The Tactical Guide to Multi-Threading Sales



We’re all hearing lots about it lately.

But what I’m not seeing are very many tactics on it. I thought I’d fix that.

Consider this your No-BS, leave-the-fluff-behind guide to things you can start doing today to multi-thread your deals.

But hold up, Andrew. What is a multi-threaded deal?

The concept is simple. We all know it: nine times out of ten, you have to pull in multiple stakeholders to get a deal across the line.

No deal in mid-market or enterprise gets done with just one person. Sure, you can have a champion. But unless this champion is a unicorn, it ain’t going to happen with them simply socializing your value prop around.

What is a multi-thread sales deal?

Multi-threading a sales deal means that you involve as many relevant stakeholders as necessary to get the deal done. You get multiple people at your organization in touch with people at the company you’re prospecting.

Director to Director.

VP to VP.

C-suite to C-suite.

I’m sure you’re awesome. But VPs want to talk to other VPs. C-level execs want to talk to other C-level execs.

Why multi-thread?

Your bigger deals ain’t going to get done without it. I can give you some fluffy stats on how X percent of successful deals involve 8, 9, or a hundred people.

But, let’s not go there. (If you want to dive in, check out this article).

Instead, do this exercise:

Think about your own organization when someone is trying to sell a product to your team. Does one AE get that done alone?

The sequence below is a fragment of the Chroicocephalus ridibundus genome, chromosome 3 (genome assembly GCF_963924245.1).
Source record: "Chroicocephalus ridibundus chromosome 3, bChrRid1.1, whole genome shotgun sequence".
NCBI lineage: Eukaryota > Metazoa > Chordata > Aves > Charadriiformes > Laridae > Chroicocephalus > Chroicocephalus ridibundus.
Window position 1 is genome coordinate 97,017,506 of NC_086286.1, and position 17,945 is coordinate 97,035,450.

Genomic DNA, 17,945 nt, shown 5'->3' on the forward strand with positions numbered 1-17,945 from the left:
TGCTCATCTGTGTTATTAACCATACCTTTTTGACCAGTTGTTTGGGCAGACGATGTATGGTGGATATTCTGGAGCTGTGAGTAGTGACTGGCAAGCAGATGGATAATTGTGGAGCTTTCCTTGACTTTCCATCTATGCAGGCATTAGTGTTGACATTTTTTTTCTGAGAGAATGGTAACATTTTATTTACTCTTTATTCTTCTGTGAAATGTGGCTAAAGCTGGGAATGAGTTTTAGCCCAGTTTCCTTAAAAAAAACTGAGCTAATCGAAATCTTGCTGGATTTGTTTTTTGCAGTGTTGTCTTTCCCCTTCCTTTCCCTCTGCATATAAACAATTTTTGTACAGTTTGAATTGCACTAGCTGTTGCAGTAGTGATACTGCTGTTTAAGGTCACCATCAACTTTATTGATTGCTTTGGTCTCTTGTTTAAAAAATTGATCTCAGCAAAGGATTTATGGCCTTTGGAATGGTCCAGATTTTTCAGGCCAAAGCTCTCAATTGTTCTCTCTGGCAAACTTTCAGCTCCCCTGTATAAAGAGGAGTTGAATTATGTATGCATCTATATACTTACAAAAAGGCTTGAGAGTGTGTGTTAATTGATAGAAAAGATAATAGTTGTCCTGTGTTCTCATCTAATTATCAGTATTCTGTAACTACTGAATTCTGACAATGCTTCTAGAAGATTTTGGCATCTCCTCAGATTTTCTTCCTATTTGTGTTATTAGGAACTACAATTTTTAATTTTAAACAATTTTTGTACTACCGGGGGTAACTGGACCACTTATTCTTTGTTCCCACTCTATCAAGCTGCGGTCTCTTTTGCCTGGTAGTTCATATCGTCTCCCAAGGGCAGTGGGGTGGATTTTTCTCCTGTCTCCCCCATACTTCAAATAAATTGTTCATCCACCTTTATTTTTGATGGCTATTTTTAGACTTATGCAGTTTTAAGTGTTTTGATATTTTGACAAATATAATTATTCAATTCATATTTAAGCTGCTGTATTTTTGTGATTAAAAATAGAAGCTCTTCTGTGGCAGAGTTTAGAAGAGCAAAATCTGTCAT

No? Exactly.

Enough of the fluff, let’s get into the tactics.

Phase 1: It All Starts with Discovery

Without understanding the priorities of the individual you are speaking to, the priorities of the department they work in, and what they are doing today, you are going to have a hard time getting to other stakeholders.

I’ll say it again: priorities, priorities, priorities.

Take the time to understand whether your solution solves a problem that is Priority #58 or Priority #10 for your ICP. If you are priority #10, you’re doing pretty good.

Here’s an approach on how to run a discovery call:

#1: Do your homework

You can spend hours researching a company. Here’s what is most useful from a multi-threading perspective:

  • What other stakeholders should be involved?
  • What does the company do?
  • Who are the company’s competitors, and are any of them already customers?

For small deals, this could take 5-10 minutes. For larger deals, count on hours.

#2: Set the agenda

Here’s a blurb you can use:

“Based on what I’ve seen, you all are focused on X and Y. We do a lot of work with <customer>, so I’m really looking forward to conversation. But first, each organization we work with has different priorities — and obviously with COVID there are a lot of moving pieces. I want to spend 5-10 minutes doing a quick high level overview to understand those nuances. Then, we’ll spend a bulk of time talking about Outreach. And if it seems like a fit, we can talk about next steps. Does that work for you?”

#3: Understand roles and responsibilities of the individual

Use this blurb to frame your question: